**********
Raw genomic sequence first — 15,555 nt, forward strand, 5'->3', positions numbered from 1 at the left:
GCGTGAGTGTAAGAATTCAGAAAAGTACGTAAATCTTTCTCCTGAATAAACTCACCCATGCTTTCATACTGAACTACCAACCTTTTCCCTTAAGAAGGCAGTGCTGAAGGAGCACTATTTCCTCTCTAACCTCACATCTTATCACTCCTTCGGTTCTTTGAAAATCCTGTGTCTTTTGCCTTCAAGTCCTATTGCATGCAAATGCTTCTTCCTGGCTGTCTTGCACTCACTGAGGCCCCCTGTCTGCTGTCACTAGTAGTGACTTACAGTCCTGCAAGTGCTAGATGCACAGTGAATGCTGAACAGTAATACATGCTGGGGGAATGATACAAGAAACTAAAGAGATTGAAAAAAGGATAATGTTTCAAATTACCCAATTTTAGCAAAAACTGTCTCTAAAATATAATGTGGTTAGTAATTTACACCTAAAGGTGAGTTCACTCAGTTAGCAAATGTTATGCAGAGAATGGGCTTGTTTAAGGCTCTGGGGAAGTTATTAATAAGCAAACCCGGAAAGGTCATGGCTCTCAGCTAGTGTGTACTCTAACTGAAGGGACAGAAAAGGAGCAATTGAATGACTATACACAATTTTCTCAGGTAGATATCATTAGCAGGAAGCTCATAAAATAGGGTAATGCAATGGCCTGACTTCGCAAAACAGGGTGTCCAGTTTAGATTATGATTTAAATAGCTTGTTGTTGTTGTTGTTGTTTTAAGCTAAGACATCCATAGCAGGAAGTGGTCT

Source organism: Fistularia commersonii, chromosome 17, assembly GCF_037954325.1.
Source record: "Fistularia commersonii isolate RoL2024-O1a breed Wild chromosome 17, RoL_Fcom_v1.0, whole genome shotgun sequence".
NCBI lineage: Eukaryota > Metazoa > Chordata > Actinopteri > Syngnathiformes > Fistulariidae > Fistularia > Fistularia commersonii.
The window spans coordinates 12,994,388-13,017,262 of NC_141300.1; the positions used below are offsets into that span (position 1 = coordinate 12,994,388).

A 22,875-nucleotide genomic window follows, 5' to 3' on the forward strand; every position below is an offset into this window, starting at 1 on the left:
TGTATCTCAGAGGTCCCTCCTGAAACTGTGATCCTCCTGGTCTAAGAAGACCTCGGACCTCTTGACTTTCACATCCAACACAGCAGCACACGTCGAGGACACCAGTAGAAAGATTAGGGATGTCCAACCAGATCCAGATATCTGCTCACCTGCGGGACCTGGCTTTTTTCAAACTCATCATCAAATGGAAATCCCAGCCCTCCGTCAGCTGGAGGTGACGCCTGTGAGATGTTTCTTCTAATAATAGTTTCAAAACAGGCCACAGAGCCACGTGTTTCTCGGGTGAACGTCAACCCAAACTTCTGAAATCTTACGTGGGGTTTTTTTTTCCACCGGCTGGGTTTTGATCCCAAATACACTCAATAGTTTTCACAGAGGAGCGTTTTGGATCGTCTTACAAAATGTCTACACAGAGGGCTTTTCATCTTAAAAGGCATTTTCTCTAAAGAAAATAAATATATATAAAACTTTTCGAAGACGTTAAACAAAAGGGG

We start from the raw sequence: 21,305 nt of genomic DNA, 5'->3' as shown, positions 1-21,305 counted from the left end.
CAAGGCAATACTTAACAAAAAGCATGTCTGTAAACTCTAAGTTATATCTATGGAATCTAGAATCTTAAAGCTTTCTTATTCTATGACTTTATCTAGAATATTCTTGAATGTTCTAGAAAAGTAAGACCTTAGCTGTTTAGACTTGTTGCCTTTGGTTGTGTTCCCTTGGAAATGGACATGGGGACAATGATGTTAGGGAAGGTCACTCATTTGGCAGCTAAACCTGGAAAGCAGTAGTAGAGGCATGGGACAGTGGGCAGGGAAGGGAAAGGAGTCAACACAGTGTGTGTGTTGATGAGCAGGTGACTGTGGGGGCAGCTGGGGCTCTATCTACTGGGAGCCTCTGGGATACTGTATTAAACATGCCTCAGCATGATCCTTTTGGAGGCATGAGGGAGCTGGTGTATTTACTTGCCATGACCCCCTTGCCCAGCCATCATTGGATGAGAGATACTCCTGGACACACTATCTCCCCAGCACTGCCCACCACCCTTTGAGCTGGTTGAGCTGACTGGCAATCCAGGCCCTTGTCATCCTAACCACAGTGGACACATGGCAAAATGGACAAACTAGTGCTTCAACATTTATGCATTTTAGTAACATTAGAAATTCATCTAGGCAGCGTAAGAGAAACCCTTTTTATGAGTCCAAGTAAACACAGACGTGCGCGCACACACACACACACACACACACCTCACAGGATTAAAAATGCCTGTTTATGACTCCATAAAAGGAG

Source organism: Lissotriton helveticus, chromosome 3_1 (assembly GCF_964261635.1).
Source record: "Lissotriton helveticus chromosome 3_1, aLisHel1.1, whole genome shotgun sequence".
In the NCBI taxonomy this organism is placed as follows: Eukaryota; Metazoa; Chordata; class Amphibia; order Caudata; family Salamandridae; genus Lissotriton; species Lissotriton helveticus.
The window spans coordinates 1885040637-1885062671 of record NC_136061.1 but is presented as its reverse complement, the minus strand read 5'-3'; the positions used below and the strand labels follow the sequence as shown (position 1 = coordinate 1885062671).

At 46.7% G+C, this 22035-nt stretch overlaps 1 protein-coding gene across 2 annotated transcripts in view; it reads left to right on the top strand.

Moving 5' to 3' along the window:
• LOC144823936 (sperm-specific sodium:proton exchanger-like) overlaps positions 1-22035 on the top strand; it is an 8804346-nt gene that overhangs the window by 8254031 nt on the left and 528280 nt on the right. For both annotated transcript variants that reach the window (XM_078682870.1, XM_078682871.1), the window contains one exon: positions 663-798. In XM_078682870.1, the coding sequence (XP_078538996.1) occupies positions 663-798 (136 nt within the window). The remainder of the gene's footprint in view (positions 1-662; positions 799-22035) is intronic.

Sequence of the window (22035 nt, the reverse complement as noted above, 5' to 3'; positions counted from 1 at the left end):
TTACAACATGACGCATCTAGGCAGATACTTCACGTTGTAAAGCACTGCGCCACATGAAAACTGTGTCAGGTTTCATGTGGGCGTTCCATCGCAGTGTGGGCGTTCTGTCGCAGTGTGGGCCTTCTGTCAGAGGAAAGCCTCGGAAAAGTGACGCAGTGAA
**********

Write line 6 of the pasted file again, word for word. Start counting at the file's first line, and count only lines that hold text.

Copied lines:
The window spans coordinates 12,994,388-13,017,262 of NC_141300.1; the positions used below are offsets into that span (position 1 = coordinate 12,994,388).